Japan said on Tuesday it will provide $60 billion (37 billion pounds) in loans to the International Monetary Fund, becoming the first non-European nation to commit money to boost the fund's financial firepower to contain the euro zone debt crisis.
Finance Minister Jun Azumi said Japan hoped Tokyo's contribution, which will be formally announced at a Group of 20 meeting in Washington later this week, will encourage other countries to follow suit.
However, securing an agreement on new IMF funding at meetings this week of the institution and G20 financial leaders may be difficult.
The United States has insisted it will not be part of efforts to boost the IMF's funds by $600 billion and other economies, including emerging powers China, Brazil and Russia have been holding out as well.
Following a series of euro zone's policy responses, it is important to strengthen IMF funding and pave the way for ensuring an end to the crisis not only for the euro zone but also for Japan and Asian countries, Azumi told a regular news conference after a cabinet meeting.
I am confident that many other countries will pledge contributions to the IMF, he said, while acknowledging it will be difficult for all countries to commit to a contribution this week.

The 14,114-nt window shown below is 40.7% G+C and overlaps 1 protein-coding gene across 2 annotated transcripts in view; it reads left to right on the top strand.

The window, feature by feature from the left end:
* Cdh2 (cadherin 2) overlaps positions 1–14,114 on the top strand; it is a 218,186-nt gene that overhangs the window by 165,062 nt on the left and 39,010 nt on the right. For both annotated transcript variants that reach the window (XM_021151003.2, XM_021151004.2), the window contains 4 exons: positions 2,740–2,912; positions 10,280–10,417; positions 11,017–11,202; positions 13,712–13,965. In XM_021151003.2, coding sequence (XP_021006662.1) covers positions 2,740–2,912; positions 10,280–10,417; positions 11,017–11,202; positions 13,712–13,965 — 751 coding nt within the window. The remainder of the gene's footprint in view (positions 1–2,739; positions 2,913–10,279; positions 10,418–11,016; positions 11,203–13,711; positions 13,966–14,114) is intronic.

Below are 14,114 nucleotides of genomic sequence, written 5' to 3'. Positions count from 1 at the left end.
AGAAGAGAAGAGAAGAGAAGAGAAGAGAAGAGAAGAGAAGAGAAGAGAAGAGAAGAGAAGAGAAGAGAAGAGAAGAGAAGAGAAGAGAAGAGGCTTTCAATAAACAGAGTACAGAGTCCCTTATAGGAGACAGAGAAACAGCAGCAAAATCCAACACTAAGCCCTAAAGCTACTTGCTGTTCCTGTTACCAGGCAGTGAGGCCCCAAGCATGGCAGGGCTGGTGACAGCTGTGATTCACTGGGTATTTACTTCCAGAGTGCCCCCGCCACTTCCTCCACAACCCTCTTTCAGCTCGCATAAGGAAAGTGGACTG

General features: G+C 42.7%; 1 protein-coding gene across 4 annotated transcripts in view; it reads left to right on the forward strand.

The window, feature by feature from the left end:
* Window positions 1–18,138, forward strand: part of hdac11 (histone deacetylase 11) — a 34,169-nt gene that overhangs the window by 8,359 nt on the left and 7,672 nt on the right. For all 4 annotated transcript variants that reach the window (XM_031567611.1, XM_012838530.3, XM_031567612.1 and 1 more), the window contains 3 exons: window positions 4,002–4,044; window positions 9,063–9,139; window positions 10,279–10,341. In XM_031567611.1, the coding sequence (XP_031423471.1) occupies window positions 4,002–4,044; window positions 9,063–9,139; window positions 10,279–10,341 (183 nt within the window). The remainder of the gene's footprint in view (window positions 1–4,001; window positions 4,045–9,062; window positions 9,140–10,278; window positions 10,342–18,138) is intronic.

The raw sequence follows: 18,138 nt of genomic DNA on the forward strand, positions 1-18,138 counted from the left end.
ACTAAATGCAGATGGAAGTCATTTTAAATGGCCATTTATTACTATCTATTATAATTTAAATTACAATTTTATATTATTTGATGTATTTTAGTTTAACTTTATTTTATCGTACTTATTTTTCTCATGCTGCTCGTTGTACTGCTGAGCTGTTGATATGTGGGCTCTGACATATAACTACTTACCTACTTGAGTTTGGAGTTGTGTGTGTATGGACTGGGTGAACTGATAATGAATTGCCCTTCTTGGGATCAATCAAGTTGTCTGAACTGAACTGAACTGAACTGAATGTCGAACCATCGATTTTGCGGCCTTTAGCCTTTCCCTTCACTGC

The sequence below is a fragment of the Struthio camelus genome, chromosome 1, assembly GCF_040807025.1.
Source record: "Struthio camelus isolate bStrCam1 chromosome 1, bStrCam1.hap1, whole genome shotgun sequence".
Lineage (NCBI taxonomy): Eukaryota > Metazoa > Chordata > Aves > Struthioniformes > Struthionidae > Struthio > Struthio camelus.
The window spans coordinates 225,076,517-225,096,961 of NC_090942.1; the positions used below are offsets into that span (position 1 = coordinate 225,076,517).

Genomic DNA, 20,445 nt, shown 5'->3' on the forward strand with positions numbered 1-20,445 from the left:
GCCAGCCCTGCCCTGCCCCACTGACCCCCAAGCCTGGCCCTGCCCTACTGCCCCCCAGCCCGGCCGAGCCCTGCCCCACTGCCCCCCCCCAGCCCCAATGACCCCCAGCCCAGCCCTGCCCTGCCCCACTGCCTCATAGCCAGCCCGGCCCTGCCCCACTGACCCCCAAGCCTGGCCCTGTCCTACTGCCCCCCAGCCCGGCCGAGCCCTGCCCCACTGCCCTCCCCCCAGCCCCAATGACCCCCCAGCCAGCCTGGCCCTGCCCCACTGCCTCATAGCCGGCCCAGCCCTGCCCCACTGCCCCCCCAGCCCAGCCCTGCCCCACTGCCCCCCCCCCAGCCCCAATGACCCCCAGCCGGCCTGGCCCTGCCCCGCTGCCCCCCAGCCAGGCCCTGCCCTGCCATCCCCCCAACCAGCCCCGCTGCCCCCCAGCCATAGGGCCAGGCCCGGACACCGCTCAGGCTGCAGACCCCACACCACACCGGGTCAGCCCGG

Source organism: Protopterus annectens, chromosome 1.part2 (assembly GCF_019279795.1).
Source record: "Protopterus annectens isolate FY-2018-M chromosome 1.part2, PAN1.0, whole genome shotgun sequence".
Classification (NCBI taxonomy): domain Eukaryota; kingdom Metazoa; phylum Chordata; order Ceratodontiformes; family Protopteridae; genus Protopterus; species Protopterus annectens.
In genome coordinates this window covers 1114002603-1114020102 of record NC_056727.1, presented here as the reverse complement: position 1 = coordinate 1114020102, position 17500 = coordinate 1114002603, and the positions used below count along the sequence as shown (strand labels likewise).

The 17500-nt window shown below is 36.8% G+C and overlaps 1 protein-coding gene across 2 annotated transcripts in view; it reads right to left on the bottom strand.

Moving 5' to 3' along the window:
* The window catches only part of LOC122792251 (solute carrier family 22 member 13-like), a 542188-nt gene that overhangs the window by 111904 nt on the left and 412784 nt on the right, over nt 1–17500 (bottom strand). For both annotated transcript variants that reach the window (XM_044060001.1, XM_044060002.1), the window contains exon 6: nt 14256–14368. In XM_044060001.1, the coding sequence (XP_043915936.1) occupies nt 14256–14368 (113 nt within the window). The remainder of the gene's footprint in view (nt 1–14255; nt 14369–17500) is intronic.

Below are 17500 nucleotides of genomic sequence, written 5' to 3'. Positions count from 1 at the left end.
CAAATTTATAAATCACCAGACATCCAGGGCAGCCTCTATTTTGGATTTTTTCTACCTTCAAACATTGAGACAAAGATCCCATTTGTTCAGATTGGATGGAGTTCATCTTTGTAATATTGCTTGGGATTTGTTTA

The IMF, which acts as a lender of last resort for governments, said in January it would need $600 billion in new resources to help innocent bystanders who might be affected by economic and financial spillovers from Europe.
IMF Managing Director Christine Lagarde said last week it might not need as much money as it had thought because economic risks had waned. G20 officials told Reuters the world's major economies were likely to agree to provide between $400 billion and $500 billion.
I am grateful for Japan's leadership and strong commitment to multilateralism, and I call on the broader fund membership to follow Japan's lead, Lagarde said after Japan's announcement.
Euro zone countries have committed about $200 billion and other European Union nations an additional $50 billion.
China, Brazil and Russia have said they are willing to chip in but were looking to get more voting power in return.
The United States, heading towards a presidential election in November in which the country's hefty budget deficit is a key topic, has said it won't offer new funds.
Canada has insisted it is not interested in contributing to a fund to bail out Europe, which it says has enough resources of its own to deal with the debt crisis.
Japan's announcement comes ahead of the IMF and World Bank Spring Meeting and a G20 finance leaders' meeting in Washington. Both run from Friday through to Sunday.
Financial markets are showing increased concern about the euro zone debt crisis, highlighted by soaring Spanish borrowing costs.
Spain's 10-year government bond yields rose above 6 percent on Monday for the first time since the beginning of December, fuelling concerns that Madrid could fail to meet budget deficit targets as the country acknowledged it has probably tipped into its second recession since 2009.
That would raise the risk that the euro zone's fourth-largest economy might need an international bailout.
(Writing by Tomasz Janowski; Editing by Neil Fullick)